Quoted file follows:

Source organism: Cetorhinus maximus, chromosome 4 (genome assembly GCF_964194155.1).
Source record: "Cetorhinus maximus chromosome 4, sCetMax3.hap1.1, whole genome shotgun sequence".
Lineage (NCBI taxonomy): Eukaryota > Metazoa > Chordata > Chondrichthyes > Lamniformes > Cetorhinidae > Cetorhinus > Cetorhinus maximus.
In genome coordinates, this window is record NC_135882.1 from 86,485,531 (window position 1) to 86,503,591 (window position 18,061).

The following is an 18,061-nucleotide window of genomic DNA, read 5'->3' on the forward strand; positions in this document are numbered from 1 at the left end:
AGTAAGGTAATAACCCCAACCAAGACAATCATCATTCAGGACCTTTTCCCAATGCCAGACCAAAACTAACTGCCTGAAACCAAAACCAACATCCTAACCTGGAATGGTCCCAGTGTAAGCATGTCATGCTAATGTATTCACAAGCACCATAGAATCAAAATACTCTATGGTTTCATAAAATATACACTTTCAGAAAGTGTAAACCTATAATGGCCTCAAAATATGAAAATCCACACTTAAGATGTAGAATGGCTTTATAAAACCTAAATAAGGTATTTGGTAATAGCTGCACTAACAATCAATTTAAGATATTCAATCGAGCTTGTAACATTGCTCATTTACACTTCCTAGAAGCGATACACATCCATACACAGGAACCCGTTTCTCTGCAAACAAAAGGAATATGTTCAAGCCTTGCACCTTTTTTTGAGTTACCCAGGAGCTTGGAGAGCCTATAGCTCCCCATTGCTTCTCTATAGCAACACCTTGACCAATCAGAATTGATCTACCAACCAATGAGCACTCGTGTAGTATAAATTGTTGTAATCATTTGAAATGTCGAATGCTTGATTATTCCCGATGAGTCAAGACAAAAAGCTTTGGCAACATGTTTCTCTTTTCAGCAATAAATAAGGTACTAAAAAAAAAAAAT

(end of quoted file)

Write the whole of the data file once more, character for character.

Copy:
Source organism: Cetorhinus maximus, chromosome 4 (genome assembly GCF_964194155.1).
Source record: "Cetorhinus maximus chromosome 4, sCetMax3.hap1.1, whole genome shotgun sequence".
Lineage (NCBI taxonomy): Eukaryota > Metazoa > Chordata > Chondrichthyes > Lamniformes > Cetorhinidae > Cetorhinus > Cetorhinus maximus.
In genome coordinates, this window is record NC_135882.1 from 86,485,531 (window position 1) to 86,503,591 (window position 18,061).

The following is an 18,061-nucleotide window of genomic DNA, read 5'->3' on the forward strand; positions in this document are numbered from 1 at the left end:
AGTAAGGTAATAACCCCAACCAAGACAATCATCATTCAGGACCTTTTCCCAATGCCAGACCAAAACTAACTGCCTGAAACCAAAACCAACATCCTAACCTGGAATGGTCCCAGTGTAAGCATGTCATGCTAATGTATTCACAAGCACCATAGAATCAAAATACTCTATGGTTTCATAAAATATACACTTTCAGAAAGTGTAAACCTATAATGGCCTCAAAATATGAAAATCCACACTTAAGATGTAGAATGGCTTTATAAAACCTAAATAAGGTATTTGGTAATAGCTGCACTAACAATCAATTTAAGATATTCAATCGAGCTTGTAACATTGCTCATTTACACTTCCTAGAAGCGATACACATCCATACACAGGAACCCGTTTCTCTGCAAACAAAAGGAATATGTTCAAGCCTTGCACCTTTTTTTGAGTTACCCAGGAGCTTGGAGAGCCTATAGCTCCCCATTGCTTCTCTATAGCAACACCTTGACCAATCAGAATTGATCTACCAACCAATGAGCACTCGTGTAGTATAAATTGTTGTAATCATTTGAAATGTCGAATGCTTGATTATTCCCGATGAGTCAAGACAAAAAGCTTTGGCAACATGTTTCTCTTTTCAGCAATAAATAAGGTACTAAAAAAAAAAAAT